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  • United States v. Medical Therapy SciencesUnited States v. Medical Therapy Sciences
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United States v. Medical Therapy Sciences

United States Court of Appeals for the Second Circuit
583 F.2d 36 (1978)


Stanley Berman and his company, Medical Therapy Sciences (MTS) (defendants), were criminally charged for submitting false claims to Medicare. At trial, the government offered the testimony of Barbara Russell, an unindicted coconspirator and employee of MTS who worked closely with Berman and supervised the billing. Russell’s testimony indicated that Berman was aware that he was perpetrating Medicare fraud. During Russell’s direct examination, the government asked about her prior convictions for fraudulently obtaining amphetamines and she explained that she had developed an addiction to amphetamines and sought help after her second conviction. The government also asked Russell about accusations by Berman that she had stolen money and patients from him, which she denied. On cross-examination, counsel for Berman asked her pointed questions about the fraudulent nature of her prior convictions and Berman’s allegations that she had stolen patients from him to set up a competing business. The defense also had a witness testify that Russell suggested he steal from MTS and that he saw MTS equipment at Russell’s new business. On rebuttal, the government put on witnesses who bolstered Russell’s character and reputation for truthfulness. Berman and MTS were convicted and appealed the convictions to the United States Court of Appeals for the Second Circuit, asserting that the district court erroneously allowed the government to offer character evidence to bolster Russell’s testimony even though her veracity was not attacked. Berman and MTS argued on appeal that the cross-examination of Russell pointed out her bias, but did not constitute an attack on her veracity under Federal Rule of Evidence (FRE) 608(a).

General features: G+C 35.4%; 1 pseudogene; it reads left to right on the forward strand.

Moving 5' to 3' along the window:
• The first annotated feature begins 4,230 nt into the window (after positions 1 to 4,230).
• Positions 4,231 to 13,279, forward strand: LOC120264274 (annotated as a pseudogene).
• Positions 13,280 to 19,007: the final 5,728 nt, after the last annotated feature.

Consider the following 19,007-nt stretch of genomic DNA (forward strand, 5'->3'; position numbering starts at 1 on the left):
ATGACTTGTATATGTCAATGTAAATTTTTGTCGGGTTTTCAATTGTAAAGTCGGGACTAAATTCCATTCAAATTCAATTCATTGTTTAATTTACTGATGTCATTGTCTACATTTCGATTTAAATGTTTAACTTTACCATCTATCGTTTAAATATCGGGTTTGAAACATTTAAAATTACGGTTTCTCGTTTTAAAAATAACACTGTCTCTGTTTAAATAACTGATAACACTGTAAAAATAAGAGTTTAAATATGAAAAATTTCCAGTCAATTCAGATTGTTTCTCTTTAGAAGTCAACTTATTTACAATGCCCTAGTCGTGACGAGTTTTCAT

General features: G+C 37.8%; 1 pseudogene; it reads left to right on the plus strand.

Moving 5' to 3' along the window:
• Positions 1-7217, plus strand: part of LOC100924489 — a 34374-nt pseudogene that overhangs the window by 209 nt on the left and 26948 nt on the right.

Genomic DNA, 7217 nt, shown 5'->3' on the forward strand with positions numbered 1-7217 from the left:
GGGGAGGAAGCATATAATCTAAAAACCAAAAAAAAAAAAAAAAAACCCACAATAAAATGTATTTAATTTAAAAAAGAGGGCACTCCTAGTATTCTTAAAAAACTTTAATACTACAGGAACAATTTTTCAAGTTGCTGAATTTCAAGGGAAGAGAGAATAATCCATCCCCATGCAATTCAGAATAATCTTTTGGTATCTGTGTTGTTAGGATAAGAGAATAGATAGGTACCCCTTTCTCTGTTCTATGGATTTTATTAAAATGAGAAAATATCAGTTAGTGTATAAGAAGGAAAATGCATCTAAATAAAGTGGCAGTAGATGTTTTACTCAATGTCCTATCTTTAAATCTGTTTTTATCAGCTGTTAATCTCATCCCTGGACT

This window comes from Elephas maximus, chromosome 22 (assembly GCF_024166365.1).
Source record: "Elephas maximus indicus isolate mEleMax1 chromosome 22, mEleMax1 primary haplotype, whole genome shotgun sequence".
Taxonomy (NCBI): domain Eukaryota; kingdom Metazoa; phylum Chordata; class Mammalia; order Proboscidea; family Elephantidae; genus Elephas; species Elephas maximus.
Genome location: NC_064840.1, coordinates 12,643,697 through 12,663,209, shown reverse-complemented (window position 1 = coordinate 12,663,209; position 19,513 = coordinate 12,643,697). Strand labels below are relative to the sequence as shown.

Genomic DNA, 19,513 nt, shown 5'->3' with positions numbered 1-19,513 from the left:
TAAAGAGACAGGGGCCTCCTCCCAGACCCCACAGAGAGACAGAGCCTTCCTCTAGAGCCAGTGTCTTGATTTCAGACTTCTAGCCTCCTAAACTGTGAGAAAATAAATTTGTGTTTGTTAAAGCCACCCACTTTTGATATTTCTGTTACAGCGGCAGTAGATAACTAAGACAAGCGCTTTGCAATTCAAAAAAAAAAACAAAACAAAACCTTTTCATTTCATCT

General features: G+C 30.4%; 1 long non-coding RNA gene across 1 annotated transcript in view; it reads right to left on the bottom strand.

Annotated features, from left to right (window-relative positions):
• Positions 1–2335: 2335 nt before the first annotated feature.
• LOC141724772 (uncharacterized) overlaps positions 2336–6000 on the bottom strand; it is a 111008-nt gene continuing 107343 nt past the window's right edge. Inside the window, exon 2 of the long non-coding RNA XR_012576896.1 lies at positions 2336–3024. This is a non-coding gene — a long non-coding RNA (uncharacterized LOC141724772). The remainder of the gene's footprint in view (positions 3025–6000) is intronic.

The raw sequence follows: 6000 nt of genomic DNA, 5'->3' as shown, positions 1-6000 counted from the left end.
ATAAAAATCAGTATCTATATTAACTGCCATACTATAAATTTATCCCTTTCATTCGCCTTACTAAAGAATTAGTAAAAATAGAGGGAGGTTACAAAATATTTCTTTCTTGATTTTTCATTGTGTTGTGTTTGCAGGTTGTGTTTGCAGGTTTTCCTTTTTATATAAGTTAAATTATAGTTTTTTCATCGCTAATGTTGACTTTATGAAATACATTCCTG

Rule of Law


Holding and Reasoning (Moore, J.)

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